Continuous refinement of the R5 engine continued and appeared in various models. Much of the updates were as a direct feedback of BMW’s serious racing programme with the Kompressor model. This commitment resulted in the first TT win for BMW when Georg Meier won the Senior TT – a first for a foreign rider to win on a ‘foreign’ machine.

In 1949, post-war restrictions were dropped and BMW was finally allowed to resume production of large-capacity machines. Due predominantly to lack of finance, only revised versions of the 1938 R 51 series of bikes were initially produced. Further development also floundered in the mid-to late 1950s when motorcycling fell from grace with the advent of cheap four-wheel transport. The one model that did very well was the 1955-1960 R 69, a 594cc Boxer that delivered 35bhp. This was later bettered by the 1961 R 69S with an incredible 42HP delivered at 7000rpm.

The next major engine introduction came in the guise of Type 246, the /5 series of machines – R 50/5 (498cc), R 60/5 (599cc) and R 75/5 (745cc). Development of the new engine was overseen by Alex von Falkenhausen and Ferdinand Jardin, and the resulting engine was considered to be the first true modular BMW engine.

All three models used the new engine with the significant difference being the cylinder bore size changed according to capacity the stroke dimension of 70.6mm was retained. The overall shape of the engine took on a curvaceous look to make it exquisitely modern – it was a successful styling exercise built on the need to incorporate new technology and set a new identity and benchmark for future BMW motorcycles. This also included the possibility of a big-bore Boxer engine, which was realised with the fantastic 898cc R 90/6 and R 90 S in 1974 and later R 100 machines.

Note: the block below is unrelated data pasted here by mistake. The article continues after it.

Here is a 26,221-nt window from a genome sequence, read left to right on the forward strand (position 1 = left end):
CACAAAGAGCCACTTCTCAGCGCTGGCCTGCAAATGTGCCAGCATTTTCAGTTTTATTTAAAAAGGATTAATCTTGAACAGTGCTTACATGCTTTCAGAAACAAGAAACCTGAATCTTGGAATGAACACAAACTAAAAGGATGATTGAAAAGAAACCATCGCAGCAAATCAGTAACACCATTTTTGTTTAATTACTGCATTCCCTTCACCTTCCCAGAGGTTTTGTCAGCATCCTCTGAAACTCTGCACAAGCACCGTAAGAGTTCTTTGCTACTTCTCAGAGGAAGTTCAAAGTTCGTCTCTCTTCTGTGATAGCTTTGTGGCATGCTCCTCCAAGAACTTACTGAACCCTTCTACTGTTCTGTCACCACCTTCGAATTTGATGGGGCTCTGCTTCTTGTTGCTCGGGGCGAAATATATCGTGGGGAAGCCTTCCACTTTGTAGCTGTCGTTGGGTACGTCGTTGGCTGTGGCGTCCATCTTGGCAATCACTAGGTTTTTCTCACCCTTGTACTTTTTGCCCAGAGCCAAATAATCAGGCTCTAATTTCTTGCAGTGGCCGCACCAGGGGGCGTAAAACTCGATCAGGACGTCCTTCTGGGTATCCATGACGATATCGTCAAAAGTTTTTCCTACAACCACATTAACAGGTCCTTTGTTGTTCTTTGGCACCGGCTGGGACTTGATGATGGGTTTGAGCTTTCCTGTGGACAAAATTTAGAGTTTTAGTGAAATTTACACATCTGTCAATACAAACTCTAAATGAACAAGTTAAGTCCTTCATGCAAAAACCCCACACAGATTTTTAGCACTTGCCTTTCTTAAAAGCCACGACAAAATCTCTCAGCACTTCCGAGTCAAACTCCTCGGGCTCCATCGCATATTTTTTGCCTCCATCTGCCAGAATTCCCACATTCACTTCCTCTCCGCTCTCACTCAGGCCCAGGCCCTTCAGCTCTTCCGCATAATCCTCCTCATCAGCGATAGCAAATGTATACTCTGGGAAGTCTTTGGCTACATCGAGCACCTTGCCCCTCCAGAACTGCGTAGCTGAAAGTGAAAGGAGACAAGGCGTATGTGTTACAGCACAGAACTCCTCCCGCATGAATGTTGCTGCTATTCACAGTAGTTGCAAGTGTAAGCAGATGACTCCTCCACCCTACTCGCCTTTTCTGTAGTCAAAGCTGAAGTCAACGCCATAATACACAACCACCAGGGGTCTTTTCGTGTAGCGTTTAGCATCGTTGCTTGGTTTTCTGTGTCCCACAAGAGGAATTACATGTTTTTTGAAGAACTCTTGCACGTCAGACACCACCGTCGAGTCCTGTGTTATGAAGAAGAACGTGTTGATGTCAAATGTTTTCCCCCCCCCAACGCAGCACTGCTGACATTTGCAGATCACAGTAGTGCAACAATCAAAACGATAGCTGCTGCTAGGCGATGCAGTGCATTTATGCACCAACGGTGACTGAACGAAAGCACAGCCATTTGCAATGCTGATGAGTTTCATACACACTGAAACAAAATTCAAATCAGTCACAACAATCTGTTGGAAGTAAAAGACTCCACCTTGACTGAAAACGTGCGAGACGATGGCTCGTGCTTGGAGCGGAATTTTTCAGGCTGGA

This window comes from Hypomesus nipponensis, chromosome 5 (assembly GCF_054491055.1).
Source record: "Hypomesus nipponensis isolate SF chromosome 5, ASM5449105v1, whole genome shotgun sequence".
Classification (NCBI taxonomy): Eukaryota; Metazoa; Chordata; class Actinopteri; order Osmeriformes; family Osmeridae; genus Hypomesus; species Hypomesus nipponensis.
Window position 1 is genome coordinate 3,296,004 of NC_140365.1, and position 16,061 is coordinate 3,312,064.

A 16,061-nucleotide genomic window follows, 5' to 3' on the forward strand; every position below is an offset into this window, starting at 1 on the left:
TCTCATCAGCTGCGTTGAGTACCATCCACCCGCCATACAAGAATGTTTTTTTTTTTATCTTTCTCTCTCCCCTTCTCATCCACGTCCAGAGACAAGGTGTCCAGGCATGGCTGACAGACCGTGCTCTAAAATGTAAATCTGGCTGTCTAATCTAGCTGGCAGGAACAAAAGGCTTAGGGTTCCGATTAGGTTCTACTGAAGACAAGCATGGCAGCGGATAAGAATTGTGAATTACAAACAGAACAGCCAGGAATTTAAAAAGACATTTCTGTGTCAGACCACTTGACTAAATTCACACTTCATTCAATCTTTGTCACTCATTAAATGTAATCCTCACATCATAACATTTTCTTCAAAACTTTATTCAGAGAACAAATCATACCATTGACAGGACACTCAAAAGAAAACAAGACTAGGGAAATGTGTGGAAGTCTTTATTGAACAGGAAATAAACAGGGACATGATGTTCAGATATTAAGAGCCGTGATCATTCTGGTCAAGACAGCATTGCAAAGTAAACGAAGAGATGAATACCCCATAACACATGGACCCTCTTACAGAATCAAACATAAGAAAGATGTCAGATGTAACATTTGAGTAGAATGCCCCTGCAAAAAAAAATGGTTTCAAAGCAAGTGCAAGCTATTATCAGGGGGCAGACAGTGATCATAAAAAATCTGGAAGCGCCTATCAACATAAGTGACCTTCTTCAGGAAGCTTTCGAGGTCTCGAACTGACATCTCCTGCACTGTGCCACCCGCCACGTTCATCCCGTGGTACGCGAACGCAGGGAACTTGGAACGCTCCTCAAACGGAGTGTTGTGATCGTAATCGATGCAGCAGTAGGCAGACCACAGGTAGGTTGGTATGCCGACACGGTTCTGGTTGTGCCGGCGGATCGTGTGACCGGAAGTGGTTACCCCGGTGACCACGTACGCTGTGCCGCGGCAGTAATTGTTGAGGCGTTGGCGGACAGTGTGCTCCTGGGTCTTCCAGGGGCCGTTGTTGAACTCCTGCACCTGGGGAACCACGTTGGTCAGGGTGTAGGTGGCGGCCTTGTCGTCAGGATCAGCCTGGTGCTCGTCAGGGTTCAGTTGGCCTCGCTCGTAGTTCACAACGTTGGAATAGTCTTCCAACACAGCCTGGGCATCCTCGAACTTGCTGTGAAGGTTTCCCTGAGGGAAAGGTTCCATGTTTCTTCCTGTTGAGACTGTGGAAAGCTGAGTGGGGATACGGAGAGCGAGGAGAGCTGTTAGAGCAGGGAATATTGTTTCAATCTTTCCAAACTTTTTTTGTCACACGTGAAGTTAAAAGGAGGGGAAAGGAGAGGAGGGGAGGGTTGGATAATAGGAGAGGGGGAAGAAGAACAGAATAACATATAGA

Within /5 engine’s taller crankcase that rose up to the fuel tank was situated the electric starter motor. The traditional pushrods were placed under the cylinders to leave the topside of the cylinders free from clutter and allow greater airflow across the deep cooling fins (a very plausible reason why this is engine is commonly referred to as the ‘Airhead engine’). This was achieved by placing the camshaft under the crankshaft and was driven by a Duplex chain. The crankshaft itself was a one-piece item for rigidity and emphasised with increased bearing journal diameters.

To say the /5 engine was all-new is an understatement. Reliability was at the forefront of design rather than outright power. Oil pumping, oil scavenging feed and return design were key points and were reflected in the Eaton-type oil pump that could deliver 1400 litres of life-giving oil at 6000rpm. Fuel delivery was care of Bing carburettors carefully selected for each capacity, e.g., the R 50/5 used two slide carburettors while the R 75/5 ran with two of the latest Constant Depression carbs.

1993 and the 70th anniversary of BMW motorcycle production brought about the introduction of another milestone in BMW motorcycle engine design with the appearance of engine Type R259. This engine carried a new valve train of four valves per cylinder, made up of two inlet and two exhaust. Married to an increase in capacity to 1085cc, this engine was instantly 30HP up on the previous Airhead model to a peak of 90HP.

R259, or the ‘Oilhead’ was not merely a revision but a makeover to again compete with large-capacity Japanese motorcycles. It also showed the world that BMW’s belief in the Boxer engine design was not fading and there was still very much life in what had become BMW’s signature engine… it also proved there was much more to come.

It wasn’t just a matter of capacity increase and moving the chain driven camshafts to mid-head to allow the use of short rockers to actuate the valves and extend the power range, fuel injection now featured along with the latest digital engine electronics to ensure the new Boxer range complied with ever tightening emissions restrictions. As it was the new R 1100 RS was first to appear with this new engine and once again BMW rubber stamped its authority on the large-capacity touring and roaster segment.